Figure 1.

Sioux Falls network.

Table 1. Demand values at each demand point.
Demand pointsNominal demandLow demandHigh demand
Node 160.0035.15109.20
Node 242.0038.7066.35
Node 340.0031.0065.00
Node 446.0029.9284.38
Node 538.0024.5565.28
Node 650.0030.6084.00
Node 734.0022.9556.98
Node 844.0040.8468.90
Node 944.0023.4869.30
Node 1052.0039.0093.32
Node 1148.0047.9691.95
Node 1240.0031.5864.62
Node 1636.0035.8465.98
Node 1726.0022.9049.10
Node 1830.0016.9649.55
Total demand630.00471.431083.91
Table 2. Available capacity of public shelters.
Public sheltersAvailable capacity
Node 13240.00
Node 20333.00
Node 21360.00
Node 22300.00
Total capacity1230.00

Tables 3 and 4 present the optimal locations of pick-up points and allocation of bus trips for the nominal, robust, and worst-case plans. The robust plan is obtained using degree of pessimism with Γ = 3, whereas the nominal plan is obtained with Γ = 0 (deterministic demand with nominal value). The worst-case plan is the optimal plan against deterministic high demand at each demand point. It is equivalent, in this particular example, to solving the proposed model with degree of pessimism Γ as 15. As can be seen from the computational time reported in Table 3, the proposed solution algorithm was very efficient for solving the Sioux Falls network.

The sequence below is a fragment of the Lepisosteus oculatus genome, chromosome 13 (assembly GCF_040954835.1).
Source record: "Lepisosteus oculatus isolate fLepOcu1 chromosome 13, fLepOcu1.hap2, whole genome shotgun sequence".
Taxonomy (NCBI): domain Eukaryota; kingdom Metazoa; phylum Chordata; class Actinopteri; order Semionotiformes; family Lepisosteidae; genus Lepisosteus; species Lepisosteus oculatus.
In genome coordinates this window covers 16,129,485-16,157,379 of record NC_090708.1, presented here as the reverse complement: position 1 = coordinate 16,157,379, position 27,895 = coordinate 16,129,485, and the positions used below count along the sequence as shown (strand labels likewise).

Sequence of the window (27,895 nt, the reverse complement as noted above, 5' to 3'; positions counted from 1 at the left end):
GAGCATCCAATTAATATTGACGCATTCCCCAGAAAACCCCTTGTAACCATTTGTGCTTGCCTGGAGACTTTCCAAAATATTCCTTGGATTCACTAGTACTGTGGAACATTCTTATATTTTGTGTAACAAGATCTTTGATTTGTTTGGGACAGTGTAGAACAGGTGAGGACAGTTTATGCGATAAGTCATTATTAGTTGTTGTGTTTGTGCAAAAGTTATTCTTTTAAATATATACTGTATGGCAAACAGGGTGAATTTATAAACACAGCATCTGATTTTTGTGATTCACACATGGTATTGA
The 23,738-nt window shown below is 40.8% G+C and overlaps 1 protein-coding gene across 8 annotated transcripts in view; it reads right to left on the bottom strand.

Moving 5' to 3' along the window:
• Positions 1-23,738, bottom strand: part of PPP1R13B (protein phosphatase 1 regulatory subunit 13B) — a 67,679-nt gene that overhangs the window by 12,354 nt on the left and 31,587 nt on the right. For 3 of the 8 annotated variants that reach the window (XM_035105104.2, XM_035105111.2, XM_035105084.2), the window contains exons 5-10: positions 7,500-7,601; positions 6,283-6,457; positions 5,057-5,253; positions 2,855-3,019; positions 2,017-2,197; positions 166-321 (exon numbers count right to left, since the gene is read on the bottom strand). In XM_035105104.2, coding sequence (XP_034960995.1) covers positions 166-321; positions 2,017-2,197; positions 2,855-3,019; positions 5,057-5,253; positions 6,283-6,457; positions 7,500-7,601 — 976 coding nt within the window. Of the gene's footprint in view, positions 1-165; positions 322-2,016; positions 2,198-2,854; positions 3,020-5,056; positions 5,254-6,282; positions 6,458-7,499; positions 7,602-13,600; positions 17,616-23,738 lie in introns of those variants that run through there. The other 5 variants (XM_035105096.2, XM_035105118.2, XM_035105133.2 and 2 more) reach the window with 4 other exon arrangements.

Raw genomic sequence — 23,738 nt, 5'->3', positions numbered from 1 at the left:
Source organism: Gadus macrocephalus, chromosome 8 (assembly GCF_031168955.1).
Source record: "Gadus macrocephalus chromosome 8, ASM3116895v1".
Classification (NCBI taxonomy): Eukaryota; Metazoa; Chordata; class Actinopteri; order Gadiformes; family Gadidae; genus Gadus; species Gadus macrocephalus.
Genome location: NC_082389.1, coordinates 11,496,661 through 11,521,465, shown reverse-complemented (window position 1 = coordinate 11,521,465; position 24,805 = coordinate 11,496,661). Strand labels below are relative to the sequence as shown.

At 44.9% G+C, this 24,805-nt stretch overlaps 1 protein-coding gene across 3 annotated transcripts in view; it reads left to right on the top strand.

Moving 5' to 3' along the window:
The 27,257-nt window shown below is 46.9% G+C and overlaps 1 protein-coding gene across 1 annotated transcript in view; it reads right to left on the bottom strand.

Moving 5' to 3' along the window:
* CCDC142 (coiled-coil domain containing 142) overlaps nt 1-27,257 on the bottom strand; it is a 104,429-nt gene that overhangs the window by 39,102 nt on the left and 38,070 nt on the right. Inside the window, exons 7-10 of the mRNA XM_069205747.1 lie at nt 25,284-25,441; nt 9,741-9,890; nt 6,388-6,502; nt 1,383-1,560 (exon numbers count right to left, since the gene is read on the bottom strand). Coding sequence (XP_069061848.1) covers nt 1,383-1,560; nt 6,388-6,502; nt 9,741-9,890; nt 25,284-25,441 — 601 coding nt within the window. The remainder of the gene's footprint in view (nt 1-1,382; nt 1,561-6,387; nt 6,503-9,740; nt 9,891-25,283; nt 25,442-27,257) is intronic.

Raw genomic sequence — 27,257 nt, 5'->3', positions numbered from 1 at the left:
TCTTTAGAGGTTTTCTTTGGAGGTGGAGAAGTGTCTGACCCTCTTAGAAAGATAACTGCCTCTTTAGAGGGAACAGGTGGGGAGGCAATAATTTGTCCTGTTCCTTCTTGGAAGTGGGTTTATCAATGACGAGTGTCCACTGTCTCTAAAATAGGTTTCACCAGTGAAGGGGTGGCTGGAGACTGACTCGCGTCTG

Table 3. Pick-up locations under nominal, robust and worst-case plans.
 Nominal planRobust plan (degree of pessimism = 3)Worst-case plan
 Node 3Node 3Node 3
 Node 6Node 6Node 6
 Node 10Node 10Node 10
 Node 18Node 17Node 12
  Node 18Node 17
   Node 18
Computational CPU time (second)1.568.762.40
Total evacuation time (minute)612.001128.801234.20
Probability of meeting demand with allocated bus trips2.13%97.94%100.00%
Table 4. Bus allocation under nominal, robust, and worst-case plans.
Nominal PlanRobust PlanWorst-Case Plan
Bus #TripsPick-up pointShelterBus #TripsPick-up pointShelterBus #TripsPick-up pointShelter
15Node 18Node 2012Node 6Node 2015Node 10Node 22
27Node 3Node 1324Node 10Node 2223Node 6Node 21
35Node 10Node 2221Node 10Node 2134Node 18Node 20
42Node 6Node 2034Node 10Node 2243Node 6Node 20
54Node 6Node 2047Node 3Node 1351Node 3Node 13